Friday, January 26, 2007

Editorials - Loopy and Worse

I made a small and general comment about the local media for their aggressive pursuit of their little spots in the local media political monoculture. I've received some comment taking issue with that but I stand by my initial remark - local editorial stances are like Model-T Fords; any colour you want as long as it's black.

However, to be fair, there are all kinds of shades of black. Two concrete examples have now come my way.

Bond Papers has already noted that this Telegram editorial was thin. I think he was being overgenerous. I know and understand that it's hard to hit the target each and every time but this is just too clumsy. I read the piece several times and then went back to look it it again. I even asked others to look at it. Bond Papers suggests that it's a half-hearted attempt to maybe, possibly make a comment on the Premier's style (as opposed to substance).

I can't tell what the point of this piece is. Either the author was so ambivalent that they qualified the points into meaninglessness or a paragraph was dropped somewhere along the way.

Either way, I don't get it and it's not up the the Tely's usual par.

Then there is this editorial from the Independent. Labradore has commented on it's uncanny resemblance to free verse but I'm more concerned about the substance rather than it's accidental unconventional poetic form.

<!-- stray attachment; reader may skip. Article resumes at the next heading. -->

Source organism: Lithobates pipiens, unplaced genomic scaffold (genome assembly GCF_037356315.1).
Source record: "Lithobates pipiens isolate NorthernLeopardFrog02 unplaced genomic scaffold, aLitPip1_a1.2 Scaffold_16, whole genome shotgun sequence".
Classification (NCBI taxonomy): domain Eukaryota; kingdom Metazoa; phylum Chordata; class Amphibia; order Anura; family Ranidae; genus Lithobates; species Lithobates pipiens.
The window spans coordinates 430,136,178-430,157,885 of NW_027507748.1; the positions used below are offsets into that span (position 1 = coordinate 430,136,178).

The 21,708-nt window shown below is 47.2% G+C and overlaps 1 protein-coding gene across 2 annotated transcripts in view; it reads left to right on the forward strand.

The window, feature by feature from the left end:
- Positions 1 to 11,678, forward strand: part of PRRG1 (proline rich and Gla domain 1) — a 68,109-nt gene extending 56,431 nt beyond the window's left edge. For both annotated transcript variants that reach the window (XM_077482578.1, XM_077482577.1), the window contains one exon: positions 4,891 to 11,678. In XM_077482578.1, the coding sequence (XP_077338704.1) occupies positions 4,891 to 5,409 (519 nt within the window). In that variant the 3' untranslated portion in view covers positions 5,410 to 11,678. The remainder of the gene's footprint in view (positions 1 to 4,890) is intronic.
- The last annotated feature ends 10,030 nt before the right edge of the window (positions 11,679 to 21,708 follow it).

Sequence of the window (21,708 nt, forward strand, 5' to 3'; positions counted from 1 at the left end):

Editorials are usually defined as an article in a newspaper or magazine that expresses the opinion of its editor or publisher. That's not really the issue here. The real issue is the matter of what constitutes an piece worthy of being called an editorial?

Should an opinion have any basis in fact or can it simply be the product of whatever random set of firing synapses is going on in the head of the author at that very moment?

I would think that a properly constructed editorial would follow roughly this form as concisely suggested by a journalism professor at the University of Rochester.

Instead, Mr. Cleary has chosen to go with the randomly firing synapses route.

The piece is rife with coy unsubstantiated assertions (oil companies shut production in retaliation) and hoary, put-up inflammatory strawmen arguments (national media see Williams as Canada’s Hugo Chávez).

And that's just in the first couple of paragraphs!

The capper is when it goes on to suggest that the gentle reader should "consider this column an exercise in freeing the mind."

May I suggest that if the reader really wants to free their mind that a tab of psychoactive hallucinogenics would be healthier than than reading any more of this kind of predictable, unsubstantiated, prejudiced, pandering dreck week after week.

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